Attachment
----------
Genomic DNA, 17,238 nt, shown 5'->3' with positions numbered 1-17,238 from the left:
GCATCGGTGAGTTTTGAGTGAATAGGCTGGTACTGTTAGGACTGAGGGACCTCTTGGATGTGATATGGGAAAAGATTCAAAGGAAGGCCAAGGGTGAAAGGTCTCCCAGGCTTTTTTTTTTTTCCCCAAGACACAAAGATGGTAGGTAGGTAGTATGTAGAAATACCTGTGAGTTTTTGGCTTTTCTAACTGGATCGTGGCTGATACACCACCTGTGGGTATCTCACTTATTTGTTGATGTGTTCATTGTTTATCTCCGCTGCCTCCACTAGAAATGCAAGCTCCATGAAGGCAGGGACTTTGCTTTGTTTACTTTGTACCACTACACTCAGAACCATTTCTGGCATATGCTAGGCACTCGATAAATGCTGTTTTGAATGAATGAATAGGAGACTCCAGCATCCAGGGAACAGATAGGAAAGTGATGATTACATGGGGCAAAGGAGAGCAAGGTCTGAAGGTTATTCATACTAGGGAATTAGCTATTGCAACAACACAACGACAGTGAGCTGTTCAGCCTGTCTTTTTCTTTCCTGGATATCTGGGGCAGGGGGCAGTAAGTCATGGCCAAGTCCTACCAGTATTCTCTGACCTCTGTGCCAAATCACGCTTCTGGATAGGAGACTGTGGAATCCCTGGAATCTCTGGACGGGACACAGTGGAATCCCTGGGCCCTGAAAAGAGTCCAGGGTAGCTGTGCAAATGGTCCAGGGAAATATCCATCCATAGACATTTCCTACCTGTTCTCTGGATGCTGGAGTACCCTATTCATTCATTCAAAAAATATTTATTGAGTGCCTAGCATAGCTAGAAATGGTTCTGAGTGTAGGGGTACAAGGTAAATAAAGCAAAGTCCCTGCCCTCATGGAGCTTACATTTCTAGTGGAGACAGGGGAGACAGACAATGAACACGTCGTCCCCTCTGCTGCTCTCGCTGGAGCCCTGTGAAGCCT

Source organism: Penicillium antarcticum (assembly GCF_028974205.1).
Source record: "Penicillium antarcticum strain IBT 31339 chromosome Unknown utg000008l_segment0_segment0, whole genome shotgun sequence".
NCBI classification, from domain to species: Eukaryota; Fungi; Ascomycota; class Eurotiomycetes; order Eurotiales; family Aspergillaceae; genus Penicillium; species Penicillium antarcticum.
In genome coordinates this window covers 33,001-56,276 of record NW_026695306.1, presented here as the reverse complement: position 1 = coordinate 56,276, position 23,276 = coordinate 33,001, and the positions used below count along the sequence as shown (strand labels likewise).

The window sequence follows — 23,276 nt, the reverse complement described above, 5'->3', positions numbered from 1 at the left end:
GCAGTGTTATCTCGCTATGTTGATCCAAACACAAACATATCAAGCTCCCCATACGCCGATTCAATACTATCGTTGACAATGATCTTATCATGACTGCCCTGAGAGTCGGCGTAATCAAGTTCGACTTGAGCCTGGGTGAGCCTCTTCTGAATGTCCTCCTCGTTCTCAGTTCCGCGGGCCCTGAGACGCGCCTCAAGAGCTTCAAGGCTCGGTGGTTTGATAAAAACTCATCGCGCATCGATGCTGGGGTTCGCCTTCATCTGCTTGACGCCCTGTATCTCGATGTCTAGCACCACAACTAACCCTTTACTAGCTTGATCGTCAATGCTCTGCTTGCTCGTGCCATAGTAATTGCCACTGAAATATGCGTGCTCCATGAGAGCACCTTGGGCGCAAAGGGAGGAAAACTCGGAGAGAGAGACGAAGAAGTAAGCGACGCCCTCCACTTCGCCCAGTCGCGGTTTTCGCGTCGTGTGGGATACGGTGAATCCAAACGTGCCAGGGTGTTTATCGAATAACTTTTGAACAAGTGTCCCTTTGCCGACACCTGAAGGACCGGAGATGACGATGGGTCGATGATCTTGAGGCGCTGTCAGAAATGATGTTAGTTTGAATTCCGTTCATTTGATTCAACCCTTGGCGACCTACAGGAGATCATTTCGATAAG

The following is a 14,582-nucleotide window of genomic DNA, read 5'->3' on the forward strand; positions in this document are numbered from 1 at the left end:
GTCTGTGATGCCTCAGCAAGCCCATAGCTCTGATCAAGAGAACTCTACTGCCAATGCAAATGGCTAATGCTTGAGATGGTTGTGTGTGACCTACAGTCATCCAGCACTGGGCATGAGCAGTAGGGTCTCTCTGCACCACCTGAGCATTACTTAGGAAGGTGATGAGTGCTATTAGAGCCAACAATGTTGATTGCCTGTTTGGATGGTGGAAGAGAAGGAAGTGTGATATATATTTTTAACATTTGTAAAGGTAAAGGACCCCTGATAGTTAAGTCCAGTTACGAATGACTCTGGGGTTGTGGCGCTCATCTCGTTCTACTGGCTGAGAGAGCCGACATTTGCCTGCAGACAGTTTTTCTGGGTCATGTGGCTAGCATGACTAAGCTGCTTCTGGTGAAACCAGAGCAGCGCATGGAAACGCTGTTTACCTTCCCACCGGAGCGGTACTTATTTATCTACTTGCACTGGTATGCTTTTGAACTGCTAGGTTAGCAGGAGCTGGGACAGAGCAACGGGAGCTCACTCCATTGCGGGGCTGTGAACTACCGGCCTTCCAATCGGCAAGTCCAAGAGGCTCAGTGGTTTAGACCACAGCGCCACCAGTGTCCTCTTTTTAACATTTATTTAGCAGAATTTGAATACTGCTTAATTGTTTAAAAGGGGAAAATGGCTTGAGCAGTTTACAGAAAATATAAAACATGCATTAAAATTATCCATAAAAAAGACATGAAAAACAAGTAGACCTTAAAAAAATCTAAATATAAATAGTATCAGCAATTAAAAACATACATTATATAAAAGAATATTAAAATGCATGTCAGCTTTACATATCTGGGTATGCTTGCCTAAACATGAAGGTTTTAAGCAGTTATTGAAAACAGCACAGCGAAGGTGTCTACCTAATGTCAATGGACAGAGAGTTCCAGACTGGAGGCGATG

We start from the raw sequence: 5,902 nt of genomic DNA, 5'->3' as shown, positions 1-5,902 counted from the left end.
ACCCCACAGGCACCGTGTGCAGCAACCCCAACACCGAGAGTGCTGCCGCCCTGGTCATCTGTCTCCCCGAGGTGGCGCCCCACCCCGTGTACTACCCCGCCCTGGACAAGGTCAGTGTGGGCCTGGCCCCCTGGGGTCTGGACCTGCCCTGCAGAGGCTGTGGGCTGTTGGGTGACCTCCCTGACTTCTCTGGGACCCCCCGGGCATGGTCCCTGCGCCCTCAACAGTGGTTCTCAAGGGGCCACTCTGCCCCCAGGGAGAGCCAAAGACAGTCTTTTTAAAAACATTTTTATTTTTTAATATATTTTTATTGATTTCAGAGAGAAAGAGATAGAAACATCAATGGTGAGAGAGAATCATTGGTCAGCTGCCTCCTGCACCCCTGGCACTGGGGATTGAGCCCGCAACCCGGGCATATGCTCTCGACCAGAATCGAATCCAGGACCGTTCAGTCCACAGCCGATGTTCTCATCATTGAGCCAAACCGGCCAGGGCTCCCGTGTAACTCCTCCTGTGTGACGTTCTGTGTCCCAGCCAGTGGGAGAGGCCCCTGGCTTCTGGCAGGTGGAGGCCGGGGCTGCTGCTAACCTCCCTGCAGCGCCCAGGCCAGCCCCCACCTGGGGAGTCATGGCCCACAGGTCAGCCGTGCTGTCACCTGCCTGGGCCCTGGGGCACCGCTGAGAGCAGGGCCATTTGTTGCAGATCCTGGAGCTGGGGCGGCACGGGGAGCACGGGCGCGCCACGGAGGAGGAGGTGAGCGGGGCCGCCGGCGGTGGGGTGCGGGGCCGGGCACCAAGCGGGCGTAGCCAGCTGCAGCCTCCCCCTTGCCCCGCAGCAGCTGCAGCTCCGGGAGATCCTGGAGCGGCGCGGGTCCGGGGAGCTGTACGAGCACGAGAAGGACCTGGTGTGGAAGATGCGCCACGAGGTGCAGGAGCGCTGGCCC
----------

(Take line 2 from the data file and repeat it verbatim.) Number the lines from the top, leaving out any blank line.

GCATCGGTGAGTTTTGAGTGAATAGGCTGGTACTGTTAGGACTGAGGGACCTCTTGGATGTGATATGGGAAAAGATTCAAAGGAAGGCCAAGGGTGAAAGGTCTCCCAGGCTTTTTTTTTTTTCCCCAAGACACAAAGATGGTAGGTAGGTAGTATGTAGAAATACCTGTGAGTTTTTGGCTTTTCTAACTGGATCGTGGCTGATACACCACCTGTGGGTATCTCACTTATTTGTTGATGTGTTCATTGTTTATCTCCGCTGCCTCCACTAGAAATGCAAGCTCCATGAAGGCAGGGACTTTGCTTTGTTTACTTTGTACCACTACACTCAGAACCATTTCTGGCATATGCTAGGCACTCGATAAATGCTGTTTTGAATGAATGAATAGGAGACTCCAGCATCCAGGGAACAGATAGGAAAGTGATGATTACATGGGGCAAAGGAGAGCAAGGTCTGAAGGTTATTCATACTAGGGAATTAGCTATTGCAACAACACAACGACAGTGAGCTGTTCAGCCTGTCTTTTTCTTTCCTGGATATCTGGGGCAGGGGGCAGTAAGTCATGGCCAAGTCCTACCAGTATTCTCTGACCTCTGTGCCAAATCACGCTTCTGGATAGGAGACTGTGGAATCCCTGGAATCTCTGGACGGGACACAGTGGAATCCCTGGGCCCTGAAAAGAGTCCAGGGTAGCTGTGCAAATGGTCCAGGGAAATATCCATCCATAGACATTTCCTACCTGTTCTCTGGATGCTGGAGTACCCTATTCATTCATTCAAAAAATATTTATTGAGTGCCTAGCATAGCTAGAAATGGTTCTGAGTGTAGGGGTACAAGGTAAATAAAGCAAAGTCCCTGCCCTCATGGAGCTTACATTTCTAGTGGAGACAGGGGAGACAGACAATGAACACGTCGTCCCCTCTGCTGCTCTCGCTGGAGCCCTGTGAAGCCT